Maria Ocegueda comes from a family of six.  She says her father mows lawns for a living and makes little money. “My dad can barely pay the bills. I knew I couldn’t ask for a new dress,” says the 18-year-old. Getting a free prom dress not only helps me, but also other girls who can’t afford to pay.”

Maria’s reality, like that of other program participants, is far different from the one portrayed in a recent Visa prom study, which showed that American families will spend more than $1,000 on prom on average, despite a still sluggish economy. That cost of $1,078—and almost twice that in the Northeast—is a 33.6% increase over the $807 spent in 2011. The study revealed that families with less income tend to spend the most, with those making less than $20,000 a year spending an average of $1,200 and those earning between $20,000 and $29,999 spending of $2,635. By comparison, those making more than $75,000 a year planned to spend an average of $842.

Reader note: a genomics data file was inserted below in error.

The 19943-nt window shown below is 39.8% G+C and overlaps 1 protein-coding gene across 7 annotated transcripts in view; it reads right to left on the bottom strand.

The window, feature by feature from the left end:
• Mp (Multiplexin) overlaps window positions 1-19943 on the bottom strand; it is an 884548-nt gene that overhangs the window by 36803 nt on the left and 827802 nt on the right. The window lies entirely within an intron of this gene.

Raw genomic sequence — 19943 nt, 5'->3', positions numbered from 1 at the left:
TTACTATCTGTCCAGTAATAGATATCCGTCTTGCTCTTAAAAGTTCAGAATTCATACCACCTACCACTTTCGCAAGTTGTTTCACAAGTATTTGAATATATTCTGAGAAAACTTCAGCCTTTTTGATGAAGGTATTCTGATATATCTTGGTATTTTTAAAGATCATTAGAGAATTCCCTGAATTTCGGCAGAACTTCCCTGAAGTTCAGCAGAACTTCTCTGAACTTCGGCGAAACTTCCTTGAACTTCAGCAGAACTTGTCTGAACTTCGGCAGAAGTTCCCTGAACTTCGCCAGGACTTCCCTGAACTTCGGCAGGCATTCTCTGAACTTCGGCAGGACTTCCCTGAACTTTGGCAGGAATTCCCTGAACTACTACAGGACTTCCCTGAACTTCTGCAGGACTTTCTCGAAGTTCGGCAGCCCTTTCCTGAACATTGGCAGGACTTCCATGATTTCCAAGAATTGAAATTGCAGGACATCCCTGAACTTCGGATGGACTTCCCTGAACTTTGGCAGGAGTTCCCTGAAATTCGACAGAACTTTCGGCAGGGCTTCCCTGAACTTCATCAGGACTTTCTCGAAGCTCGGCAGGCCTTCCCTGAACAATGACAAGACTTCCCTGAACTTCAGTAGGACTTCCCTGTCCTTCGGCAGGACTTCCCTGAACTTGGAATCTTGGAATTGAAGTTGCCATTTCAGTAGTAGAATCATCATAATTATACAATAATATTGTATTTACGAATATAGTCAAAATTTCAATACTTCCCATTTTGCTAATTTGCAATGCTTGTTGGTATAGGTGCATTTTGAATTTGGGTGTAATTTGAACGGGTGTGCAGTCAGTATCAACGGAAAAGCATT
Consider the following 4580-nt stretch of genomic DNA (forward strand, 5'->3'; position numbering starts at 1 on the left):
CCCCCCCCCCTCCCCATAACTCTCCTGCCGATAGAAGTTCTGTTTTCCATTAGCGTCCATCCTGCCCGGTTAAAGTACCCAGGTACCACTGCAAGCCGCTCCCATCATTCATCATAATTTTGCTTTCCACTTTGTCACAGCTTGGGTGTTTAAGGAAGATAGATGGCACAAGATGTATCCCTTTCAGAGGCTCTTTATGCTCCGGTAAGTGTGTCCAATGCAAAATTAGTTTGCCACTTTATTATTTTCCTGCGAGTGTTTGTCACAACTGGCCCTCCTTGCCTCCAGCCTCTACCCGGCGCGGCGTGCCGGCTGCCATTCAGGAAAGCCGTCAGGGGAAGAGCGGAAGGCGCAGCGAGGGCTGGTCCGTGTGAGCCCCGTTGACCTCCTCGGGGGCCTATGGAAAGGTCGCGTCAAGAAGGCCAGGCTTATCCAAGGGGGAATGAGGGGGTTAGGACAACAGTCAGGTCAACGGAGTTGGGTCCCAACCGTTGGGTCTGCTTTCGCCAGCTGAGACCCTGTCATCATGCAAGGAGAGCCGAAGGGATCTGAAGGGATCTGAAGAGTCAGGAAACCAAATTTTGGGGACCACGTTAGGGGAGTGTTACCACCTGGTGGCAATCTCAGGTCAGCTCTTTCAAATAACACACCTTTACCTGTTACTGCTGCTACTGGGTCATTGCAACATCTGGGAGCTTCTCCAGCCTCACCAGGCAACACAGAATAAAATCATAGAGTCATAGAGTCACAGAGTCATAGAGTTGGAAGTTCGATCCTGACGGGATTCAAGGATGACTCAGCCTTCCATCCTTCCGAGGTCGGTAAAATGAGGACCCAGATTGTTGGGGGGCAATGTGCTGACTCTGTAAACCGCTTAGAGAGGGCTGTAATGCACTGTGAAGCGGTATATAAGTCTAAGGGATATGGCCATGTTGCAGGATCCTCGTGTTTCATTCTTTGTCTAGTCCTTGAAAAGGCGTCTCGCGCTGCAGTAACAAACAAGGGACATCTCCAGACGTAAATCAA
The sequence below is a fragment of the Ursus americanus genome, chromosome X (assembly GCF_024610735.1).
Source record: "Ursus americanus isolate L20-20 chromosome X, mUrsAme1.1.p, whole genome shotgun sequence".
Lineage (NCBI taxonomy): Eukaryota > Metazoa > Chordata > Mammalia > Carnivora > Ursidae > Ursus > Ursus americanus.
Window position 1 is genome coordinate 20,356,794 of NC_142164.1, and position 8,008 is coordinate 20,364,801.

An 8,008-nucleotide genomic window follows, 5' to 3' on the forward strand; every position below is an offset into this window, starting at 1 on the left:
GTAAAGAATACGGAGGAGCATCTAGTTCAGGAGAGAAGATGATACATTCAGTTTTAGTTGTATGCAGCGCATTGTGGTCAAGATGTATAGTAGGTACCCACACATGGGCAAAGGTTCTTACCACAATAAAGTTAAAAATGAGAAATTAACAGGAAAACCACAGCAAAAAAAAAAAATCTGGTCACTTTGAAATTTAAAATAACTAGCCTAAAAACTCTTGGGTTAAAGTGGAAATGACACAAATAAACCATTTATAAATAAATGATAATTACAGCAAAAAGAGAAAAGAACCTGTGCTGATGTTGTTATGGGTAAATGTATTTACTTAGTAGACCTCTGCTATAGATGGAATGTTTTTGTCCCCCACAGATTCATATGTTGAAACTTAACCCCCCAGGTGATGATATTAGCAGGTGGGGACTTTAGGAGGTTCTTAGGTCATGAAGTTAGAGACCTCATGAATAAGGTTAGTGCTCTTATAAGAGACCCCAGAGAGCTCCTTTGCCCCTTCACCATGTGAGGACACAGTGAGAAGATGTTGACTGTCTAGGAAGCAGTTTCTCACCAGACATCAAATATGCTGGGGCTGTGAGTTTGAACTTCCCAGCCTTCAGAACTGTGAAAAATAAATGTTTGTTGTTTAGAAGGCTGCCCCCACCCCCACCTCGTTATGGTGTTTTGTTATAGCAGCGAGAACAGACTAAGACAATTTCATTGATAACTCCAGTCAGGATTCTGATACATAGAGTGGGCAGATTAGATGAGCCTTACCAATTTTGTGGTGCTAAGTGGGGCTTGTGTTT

4 replies
  1. Dr. Tanginika Cuascud
    Dr. Tanginika Cuascud says:

    Great job, Cindy!!! I am so proud of you for this initiative! I donated all my dresses a few years ago for our LIP students because I know how important it is to enjoy the prom night. The prom is a night that will never come back and it symbolizes the culmination of an important part of a person’s life and education. No girl should have to choose not to go to her prom because she lacks a dress. Gracias, Rebecca, for writing about this great initiative!

  2. Joan Joplin Davis
    Joan Joplin Davis says:

    This was a great article! Wanting to donate a dress to this amazing cause! Thanks Rebecca for a wonderful article! Please let me know how I can donate for this year!


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